Baseload, Bioenergy, Geothermal, Hydropower, Solar, Wind Power

The US DOE: To Be or Not to Be in Renewable Energy

Without exception, the U.S. Department of Energy (DOE) is all about Atomic Energy Defense (AED). Energy Efficiency and Renewable Energy (EERE), on the other hand, are far from mission-critical. To the extent that the DOE’s 2016 budget request allocates 63 percent to AED activities and only 9 percent to EERE, energy efficiency and renewable energy programs seem to make good publicity and little else (See Figure 1).

The argument is not whether AED is more important than EERE; rather it is a question of the horsepower behind EERE, and DOE’s performance in ensuring America’s security and prosperity by addressing its energy, environmental and nuclear challenges through transformative science and technology solutions.

The DOE states, “the FY 2016 Budget Request includes robust funding levels for clean energy technologies that advance American leadership in nuclear power, fossil energy, renewables, efficiency, and grid security for the 21st century. To sustain the nation’s primacy in scientific discovery, the request also increases funding for basic research.”

Figure 1 shows a breakdown by apportions for DOE’s 2015 Enacted Budget and the 2016 Congressional Budget Request; $27.4 billion and $29.9 billion, respectively.  The top section is a high-level overview; segmented into five major areas of investments. This is followed by EERE appropriations, which consist of four primary areas: Sustainable Transportation, Renewable Energy, Energy Efficiency, and Corporate Support.


Figure 1
Source: Department of Energy

Note that differences between requested and enacted items are anticipated. For example, the 2015 enacted budget was 1.9 percent lower than the request. The largest reduction was EERE programs at 17.4 percent, from $2.3 billion to $1.9 billion. AED request of $17.7 billion was reduced by $133 million, a mere 0.7 percent decline.

Key points are (percent of total budget):

  • EERE allocations of $1.9 billion (7 percent) and $2.7 billion (9.1 percent) for 2015 and 2016, respectively
  • AED funding approximately 820 percent and 600 percent of EERE program for 2015 and 2016, respectively
  • RE investments of $456 million (1.7 percent) and $645 million (2.2 percent) for 2015 and 2016, respectively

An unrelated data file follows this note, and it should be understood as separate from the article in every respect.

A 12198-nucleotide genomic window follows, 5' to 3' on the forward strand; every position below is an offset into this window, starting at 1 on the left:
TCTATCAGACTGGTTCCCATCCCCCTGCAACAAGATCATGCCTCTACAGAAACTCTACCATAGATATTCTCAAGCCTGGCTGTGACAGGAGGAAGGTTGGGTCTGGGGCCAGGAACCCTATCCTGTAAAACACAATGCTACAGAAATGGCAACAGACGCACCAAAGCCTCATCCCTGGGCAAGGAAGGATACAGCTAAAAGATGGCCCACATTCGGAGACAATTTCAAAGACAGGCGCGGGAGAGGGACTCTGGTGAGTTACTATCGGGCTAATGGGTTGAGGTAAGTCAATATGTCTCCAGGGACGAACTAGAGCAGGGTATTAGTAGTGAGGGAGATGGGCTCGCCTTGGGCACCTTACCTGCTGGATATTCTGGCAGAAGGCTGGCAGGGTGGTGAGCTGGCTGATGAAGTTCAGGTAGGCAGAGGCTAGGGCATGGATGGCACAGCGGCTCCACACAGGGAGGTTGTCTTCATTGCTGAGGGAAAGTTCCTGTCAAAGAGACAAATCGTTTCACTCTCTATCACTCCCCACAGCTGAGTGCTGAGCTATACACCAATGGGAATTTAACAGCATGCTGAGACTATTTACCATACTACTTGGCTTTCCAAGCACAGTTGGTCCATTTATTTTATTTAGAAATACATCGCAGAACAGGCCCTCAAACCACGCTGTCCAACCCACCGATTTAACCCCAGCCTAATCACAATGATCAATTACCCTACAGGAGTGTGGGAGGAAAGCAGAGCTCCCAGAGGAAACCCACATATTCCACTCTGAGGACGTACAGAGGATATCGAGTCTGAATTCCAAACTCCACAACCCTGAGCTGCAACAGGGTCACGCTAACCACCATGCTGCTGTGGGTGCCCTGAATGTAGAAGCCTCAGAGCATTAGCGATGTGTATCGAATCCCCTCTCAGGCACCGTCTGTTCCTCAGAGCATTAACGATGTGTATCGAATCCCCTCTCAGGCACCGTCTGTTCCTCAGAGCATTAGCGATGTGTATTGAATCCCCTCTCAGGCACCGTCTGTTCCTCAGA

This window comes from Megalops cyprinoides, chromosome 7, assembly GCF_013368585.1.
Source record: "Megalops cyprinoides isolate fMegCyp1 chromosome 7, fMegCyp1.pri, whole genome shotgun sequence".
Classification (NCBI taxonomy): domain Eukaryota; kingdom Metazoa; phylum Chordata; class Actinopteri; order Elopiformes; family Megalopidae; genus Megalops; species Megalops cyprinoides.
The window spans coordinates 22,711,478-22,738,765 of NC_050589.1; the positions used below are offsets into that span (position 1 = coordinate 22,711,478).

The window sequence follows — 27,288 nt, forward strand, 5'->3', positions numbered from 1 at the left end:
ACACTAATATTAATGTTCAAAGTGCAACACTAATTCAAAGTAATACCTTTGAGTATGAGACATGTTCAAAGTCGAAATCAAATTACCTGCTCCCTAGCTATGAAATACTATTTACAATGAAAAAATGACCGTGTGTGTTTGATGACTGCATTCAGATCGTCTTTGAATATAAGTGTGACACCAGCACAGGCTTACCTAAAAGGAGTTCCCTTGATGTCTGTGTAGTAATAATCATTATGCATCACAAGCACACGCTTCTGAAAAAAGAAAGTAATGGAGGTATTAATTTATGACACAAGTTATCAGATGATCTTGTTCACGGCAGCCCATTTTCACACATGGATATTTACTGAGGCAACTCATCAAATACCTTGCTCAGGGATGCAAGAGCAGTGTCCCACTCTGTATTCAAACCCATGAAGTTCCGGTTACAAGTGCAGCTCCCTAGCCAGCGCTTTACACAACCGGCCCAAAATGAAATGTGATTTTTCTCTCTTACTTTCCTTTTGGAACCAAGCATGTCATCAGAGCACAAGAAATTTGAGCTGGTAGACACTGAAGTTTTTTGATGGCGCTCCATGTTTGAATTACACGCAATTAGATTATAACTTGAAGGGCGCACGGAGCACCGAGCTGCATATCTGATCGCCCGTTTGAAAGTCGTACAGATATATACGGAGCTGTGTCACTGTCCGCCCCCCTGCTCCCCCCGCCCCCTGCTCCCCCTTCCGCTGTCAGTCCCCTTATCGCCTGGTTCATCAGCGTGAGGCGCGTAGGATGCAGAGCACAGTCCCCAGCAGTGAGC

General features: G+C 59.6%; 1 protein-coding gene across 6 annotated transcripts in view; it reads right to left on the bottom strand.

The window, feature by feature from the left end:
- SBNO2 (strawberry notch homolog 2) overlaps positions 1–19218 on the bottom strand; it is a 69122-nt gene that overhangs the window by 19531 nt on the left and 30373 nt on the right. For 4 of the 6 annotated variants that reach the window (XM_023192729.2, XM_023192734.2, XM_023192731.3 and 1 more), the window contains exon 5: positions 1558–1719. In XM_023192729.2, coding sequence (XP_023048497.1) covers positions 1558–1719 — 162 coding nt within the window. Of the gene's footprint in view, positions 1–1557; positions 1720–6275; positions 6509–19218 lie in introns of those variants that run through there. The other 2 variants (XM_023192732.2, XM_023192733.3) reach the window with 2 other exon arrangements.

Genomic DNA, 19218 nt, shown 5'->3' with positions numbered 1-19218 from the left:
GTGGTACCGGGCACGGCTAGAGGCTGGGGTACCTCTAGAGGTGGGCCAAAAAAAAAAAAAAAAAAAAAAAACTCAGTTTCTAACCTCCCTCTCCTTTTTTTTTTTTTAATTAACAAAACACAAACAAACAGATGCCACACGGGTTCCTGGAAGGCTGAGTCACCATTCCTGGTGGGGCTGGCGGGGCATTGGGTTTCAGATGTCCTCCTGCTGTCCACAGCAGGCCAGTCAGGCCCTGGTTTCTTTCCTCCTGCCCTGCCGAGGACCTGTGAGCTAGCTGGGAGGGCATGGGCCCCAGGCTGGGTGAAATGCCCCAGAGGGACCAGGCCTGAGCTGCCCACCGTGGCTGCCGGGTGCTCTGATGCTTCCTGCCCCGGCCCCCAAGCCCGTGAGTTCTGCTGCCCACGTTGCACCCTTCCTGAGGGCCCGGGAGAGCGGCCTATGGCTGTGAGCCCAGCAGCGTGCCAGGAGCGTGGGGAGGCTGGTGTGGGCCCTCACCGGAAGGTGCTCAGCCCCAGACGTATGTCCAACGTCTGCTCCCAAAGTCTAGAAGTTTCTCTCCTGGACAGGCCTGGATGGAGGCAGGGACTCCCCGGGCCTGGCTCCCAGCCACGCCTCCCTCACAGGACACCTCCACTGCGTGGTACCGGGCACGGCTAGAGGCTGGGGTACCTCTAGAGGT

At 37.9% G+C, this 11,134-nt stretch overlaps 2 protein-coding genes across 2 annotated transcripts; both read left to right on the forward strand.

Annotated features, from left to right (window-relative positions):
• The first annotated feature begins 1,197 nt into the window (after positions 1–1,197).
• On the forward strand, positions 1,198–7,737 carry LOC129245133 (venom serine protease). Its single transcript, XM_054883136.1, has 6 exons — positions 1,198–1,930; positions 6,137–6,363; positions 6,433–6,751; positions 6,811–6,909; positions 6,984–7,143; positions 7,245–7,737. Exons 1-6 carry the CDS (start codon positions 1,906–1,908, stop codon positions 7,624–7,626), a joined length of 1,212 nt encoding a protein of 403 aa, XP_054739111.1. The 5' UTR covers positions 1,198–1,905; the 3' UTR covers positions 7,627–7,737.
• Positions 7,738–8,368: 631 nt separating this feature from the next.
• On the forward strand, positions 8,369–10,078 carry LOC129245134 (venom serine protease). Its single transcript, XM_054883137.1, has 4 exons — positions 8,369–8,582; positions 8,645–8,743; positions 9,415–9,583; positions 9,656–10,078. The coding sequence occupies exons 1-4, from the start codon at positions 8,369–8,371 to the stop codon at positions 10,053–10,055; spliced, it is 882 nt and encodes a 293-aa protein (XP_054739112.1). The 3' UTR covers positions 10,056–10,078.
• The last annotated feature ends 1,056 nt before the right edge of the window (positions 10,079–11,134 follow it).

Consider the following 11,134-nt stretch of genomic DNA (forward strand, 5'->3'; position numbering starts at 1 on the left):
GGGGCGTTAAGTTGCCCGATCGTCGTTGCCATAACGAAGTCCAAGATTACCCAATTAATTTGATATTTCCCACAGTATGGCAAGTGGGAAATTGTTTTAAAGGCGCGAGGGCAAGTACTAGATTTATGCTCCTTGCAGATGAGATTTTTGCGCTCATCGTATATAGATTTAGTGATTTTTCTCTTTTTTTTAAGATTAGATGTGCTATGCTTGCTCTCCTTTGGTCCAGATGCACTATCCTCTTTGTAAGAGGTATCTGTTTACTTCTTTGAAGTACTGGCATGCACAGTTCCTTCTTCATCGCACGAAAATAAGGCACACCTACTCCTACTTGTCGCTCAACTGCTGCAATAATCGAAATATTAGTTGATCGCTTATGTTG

• EE investments of $642 million (2.3 percent) and $1 billion (3.4 percent) for 2015 and 2016, respectively

Figure 2 illustrates the relationship between the total DOE (red bars) and EERE (blue bars) budget requests from 2000 through 2016. EERE allocations ranged from a low of 1.4 percent in 2003 to a high of 9.8 percent in 2014. EERE allocations averaged about 5.8 percent during the 17-year period, with a slight upward trend in the latter years, though never exceeding 10 percent.


Figure 2
Source: Department of Energy FY 2000 through 2016 Congressional Budget Requests

Figure 3 shows 2012 to 2016 EERE budget allocations for 14 programs. Vehicle technologies received the most funds and strategic programs the least. Within RE programs, the lion’s share of investments went to solar projects. Collectively, the three corporate support activities — facilities and infrastructure, program direction and strategic programs — absorbed about 12 percent of all EERE dollars.


Figure 3
Source: Department of Energy FY 2012 through 2016 Congressional Budget Requests

Renewable Energy

Using total RE capacity as a measure of DOE’s effectiveness in transitioning the U.S. to a low-carbon energy future, America’s prowess is unquestioned. According to the Renewable Energy Policy Network, by the end of 2014, the seven countries with the highest capacity of renewable energy (not including hydro power) were China, the U.S., and Germany followed by Italy, Spain, Japan, and India (See Figure 4).


Figure 4: Renewable Power Capacities* in World, EU-28, BRICS, and Top Seven Countries, 2014
* not including hydropower Source: REN21. Renewables 2015 – Global Status Report

Considering investments made in new renewable power and fuels relative to annual GDP, top countries included Burundi, Kenya, Honduras, Jordan, and Uruguay. The leading countries for investment per inhabitant were the Netherlands, Japan, Uruguay, the UK, Ireland and Canada.